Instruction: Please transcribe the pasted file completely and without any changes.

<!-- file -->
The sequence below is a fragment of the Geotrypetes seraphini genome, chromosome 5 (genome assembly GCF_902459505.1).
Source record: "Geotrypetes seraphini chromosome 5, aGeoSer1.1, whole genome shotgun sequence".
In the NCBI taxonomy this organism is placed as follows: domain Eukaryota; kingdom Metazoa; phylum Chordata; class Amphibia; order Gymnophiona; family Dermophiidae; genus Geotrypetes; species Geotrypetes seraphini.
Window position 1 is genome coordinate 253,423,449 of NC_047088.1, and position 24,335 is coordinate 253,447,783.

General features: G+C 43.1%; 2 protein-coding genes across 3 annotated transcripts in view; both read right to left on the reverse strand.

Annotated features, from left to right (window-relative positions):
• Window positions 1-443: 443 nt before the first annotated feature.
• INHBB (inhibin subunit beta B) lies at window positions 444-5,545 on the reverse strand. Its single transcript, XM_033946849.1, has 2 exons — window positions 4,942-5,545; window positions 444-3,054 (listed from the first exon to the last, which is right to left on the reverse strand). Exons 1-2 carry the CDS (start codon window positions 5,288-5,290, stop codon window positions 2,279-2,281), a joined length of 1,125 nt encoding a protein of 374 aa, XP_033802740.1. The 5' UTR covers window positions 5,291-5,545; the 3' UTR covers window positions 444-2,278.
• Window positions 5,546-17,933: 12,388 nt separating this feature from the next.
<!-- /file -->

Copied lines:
The sequence below is a fragment of the Geotrypetes seraphini genome, chromosome 5 (genome assembly GCF_902459505.1).
Source record: "Geotrypetes seraphini chromosome 5, aGeoSer1.1, whole genome shotgun sequence".
In the NCBI taxonomy this organism is placed as follows: domain Eukaryota; kingdom Metazoa; phylum Chordata; class Amphibia; order Gymnophiona; family Dermophiidae; genus Geotrypetes; species Geotrypetes seraphini.
Window position 1 is genome coordinate 253,423,449 of NC_047088.1, and position 24,335 is coordinate 253,447,783.

General features: G+C 43.1%; 2 protein-coding genes across 3 annotated transcripts in view; both read right to left on the reverse strand.

Annotated features, from left to right (window-relative positions):
• Window positions 1-443: 443 nt before the first annotated feature.
• INHBB (inhibin subunit beta B) lies at window positions 444-5,545 on the reverse strand. Its single transcript, XM_033946849.1, has 2 exons — window positions 4,942-5,545; window positions 444-3,054 (listed from the first exon to the last, which is right to left on the reverse strand). Exons 1-2 carry the CDS (start codon window positions 5,288-5,290, stop codon window positions 2,279-2,281), a joined length of 1,125 nt encoding a protein of 374 aa, XP_033802740.1. The 5' UTR covers window positions 5,291-5,545; the 3' UTR covers window positions 444-2,278.
• Window positions 5,546-17,933: 12,388 nt separating this feature from the next.